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Thursday, October 3, 2013

Labour arbitration makes Egg Films scramble

Company with $4 million in annual revenue threatens to leave province over additional labour costs.

Posted By on Thu, Oct 3, 2013 at 3:57 PM

"Why would anyone want to do business here?” asks Sarah Thomas. The co-owner of Egg Films is threatening to pack up and leave Nova Scotia after becoming the premiere recipient of Nova Scotia's first contract arbitration. That law, passed in 2011 by the NDP, allows the NS Labour Board to impose a contract on newly unionized workplaces if a collective bargaining agreement can't be reached.

It's a powerful equalizer when a small workforce is taking on a multinational company, but things get murkier when it comes to small and medium-sized businesses.

“It was imposed by people who know nothing of our business,” Thomas says. “Nor did they get a full understanding of how negotiations went down between us and the union."

A quick recap; Egg has 20 full-time, non-union staffers, but it's the contracted technicians the digital production company employs on commercial shoots that apply here. The film technicians union, IATSE Local 849, applied to the Labour Board on behalf of those freelancers in March of 2011. They argued Egg employed union workers, and that employment should thus fall within the union's collective bargaining jurisdiction.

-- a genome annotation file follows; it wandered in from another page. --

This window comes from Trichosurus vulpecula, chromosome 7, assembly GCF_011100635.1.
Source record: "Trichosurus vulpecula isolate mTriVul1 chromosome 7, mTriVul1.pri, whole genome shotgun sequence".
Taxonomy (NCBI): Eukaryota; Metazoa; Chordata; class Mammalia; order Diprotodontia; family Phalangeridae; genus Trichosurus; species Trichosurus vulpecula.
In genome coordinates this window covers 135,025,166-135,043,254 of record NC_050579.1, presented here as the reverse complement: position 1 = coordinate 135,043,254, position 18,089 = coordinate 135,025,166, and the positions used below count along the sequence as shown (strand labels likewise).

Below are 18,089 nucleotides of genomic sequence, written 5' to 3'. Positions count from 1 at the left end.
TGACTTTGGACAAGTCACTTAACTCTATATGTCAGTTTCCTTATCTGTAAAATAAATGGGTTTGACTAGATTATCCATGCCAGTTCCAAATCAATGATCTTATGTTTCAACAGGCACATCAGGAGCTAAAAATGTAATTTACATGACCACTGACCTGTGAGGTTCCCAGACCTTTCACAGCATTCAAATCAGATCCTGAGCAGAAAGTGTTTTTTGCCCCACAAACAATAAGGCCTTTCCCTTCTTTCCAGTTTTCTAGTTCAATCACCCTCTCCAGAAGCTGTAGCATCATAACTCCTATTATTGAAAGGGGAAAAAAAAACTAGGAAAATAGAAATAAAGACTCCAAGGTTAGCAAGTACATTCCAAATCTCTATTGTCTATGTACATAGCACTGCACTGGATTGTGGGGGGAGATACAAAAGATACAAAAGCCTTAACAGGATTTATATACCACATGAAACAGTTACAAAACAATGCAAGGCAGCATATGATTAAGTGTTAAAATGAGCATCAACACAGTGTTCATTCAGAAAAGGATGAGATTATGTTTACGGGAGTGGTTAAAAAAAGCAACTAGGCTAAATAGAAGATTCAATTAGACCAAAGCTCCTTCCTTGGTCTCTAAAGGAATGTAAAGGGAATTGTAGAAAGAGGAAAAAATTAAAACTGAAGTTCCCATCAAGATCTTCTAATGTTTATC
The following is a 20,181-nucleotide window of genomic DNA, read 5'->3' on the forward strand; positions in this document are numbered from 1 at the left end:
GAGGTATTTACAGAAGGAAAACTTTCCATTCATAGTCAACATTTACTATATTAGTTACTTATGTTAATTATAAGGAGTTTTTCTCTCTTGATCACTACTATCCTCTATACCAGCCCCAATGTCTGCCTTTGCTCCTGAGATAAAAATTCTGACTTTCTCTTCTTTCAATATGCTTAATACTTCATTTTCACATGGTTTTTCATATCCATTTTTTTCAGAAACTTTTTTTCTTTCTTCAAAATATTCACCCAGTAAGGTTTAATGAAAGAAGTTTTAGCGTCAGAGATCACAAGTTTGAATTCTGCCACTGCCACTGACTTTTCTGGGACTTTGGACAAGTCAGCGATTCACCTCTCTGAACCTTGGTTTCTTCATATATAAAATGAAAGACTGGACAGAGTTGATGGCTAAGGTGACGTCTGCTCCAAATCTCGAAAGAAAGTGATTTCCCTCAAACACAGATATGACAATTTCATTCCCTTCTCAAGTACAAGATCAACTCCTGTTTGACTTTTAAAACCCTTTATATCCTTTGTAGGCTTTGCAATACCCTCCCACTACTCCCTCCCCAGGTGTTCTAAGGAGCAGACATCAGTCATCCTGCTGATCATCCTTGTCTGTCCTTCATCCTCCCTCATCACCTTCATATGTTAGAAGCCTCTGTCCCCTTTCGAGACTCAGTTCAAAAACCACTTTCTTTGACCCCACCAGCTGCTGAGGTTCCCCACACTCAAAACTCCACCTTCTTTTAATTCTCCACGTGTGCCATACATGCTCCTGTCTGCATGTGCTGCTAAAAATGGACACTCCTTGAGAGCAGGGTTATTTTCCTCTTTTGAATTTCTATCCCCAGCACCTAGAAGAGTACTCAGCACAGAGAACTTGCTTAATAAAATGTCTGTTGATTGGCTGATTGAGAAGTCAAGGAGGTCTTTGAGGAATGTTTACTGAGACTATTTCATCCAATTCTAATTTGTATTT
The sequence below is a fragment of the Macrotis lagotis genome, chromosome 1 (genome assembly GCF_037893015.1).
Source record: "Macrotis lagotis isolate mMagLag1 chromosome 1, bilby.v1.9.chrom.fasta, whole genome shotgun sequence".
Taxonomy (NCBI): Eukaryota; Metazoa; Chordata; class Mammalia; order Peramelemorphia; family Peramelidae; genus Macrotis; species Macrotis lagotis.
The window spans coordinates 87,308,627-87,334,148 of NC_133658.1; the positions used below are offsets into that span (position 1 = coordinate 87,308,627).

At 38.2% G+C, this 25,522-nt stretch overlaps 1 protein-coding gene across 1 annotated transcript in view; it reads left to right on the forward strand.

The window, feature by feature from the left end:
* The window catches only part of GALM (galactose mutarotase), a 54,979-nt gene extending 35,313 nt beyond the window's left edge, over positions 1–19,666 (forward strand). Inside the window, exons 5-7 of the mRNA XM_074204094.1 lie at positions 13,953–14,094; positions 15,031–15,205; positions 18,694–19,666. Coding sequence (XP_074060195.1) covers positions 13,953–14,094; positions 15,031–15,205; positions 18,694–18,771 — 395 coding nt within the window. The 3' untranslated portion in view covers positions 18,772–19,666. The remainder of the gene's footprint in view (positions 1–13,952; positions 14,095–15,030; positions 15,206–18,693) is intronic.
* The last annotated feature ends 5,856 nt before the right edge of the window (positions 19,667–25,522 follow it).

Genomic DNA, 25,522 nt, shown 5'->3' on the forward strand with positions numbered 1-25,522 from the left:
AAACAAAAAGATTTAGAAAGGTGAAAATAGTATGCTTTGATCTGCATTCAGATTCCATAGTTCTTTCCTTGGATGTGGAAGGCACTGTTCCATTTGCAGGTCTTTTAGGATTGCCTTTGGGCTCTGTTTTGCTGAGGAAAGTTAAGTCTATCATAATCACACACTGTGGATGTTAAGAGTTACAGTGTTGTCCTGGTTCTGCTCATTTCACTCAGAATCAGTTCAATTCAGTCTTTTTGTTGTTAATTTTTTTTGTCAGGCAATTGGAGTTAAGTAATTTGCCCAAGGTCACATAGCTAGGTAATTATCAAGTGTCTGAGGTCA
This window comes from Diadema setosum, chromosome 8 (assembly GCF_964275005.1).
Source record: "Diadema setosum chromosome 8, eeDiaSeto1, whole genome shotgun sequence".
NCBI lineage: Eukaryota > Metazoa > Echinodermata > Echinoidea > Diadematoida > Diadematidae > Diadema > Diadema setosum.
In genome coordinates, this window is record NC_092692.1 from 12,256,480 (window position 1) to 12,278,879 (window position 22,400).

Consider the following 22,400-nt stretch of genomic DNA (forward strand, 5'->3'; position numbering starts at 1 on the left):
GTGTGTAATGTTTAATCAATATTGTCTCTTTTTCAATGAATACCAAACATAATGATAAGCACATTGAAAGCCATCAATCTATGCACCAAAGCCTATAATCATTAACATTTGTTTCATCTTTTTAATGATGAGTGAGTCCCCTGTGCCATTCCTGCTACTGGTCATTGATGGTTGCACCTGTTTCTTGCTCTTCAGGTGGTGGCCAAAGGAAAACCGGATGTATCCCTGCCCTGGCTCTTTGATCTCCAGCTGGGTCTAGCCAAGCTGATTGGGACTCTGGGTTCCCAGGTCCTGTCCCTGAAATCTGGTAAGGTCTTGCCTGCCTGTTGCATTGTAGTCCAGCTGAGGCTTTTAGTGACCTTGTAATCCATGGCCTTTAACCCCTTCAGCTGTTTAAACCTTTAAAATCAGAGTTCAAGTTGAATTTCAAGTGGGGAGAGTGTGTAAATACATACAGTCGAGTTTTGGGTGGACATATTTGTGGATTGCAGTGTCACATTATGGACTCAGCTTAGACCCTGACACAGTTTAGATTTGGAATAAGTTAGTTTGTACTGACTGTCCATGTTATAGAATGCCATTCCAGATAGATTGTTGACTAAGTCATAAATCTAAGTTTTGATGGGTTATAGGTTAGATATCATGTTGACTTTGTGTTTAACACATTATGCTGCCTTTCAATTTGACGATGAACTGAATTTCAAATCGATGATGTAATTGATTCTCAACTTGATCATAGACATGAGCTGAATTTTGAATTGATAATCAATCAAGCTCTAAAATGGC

Egg fought back on almost every point, telling the Labour Board (and later the courts) that its workers were independent contractors. The Labour Board sided with the union, the collective bargaining process began, was delayed for a maternity leave, began again, stalled, went to mediation and finally was brought into arbitration. Nevertheless, even with the new contract imposed, Egg won't back down. They're taking the matter before the Court of Appeal and have filed an unfair labour practice complaint.

"I've scratched my head now for two-and-a-half years as to why they're fighting it so hard," says IATSE 849 business agent Gary Vermeir. "The amount of money that they've spent on legal fees would have paid for the benefits that we were seeking for the next six, seven years."

Under the new changes, Egg will be paying above industry rates to their now-unionized workers. Part of those increased wages will go towards IATSE pension and medical plans, while also creating eligibility for federal worker's compensation and employment insurance programs.

Egg Films has said the unionization will raise wages by 20 to 30 percent, while adding $38,000 a year in overhead. Despite nearly $4 million in revenue last year, Thomas and Hachey say those extra costs could force them to leave the province. The couple made the threat last week at a Progressive Conservative campaign event. Conservative Leader Jamie Baillie is promising to scrap first contract arbitration if the Tories win.

Vermeir, for his part, thinks it's all a bluff. He believes Egg's prosperity is tied to his union's prosperity. “They're a good employer for our members. We want to build a working relationship and actually put our people to work,” he says. “We want to make Egg successful."

Sarah Thomas, isn't buying it. “That's a load of BS,” she says. “They know it and we know it and everybody should know it. They don't care if we succeed or not.”

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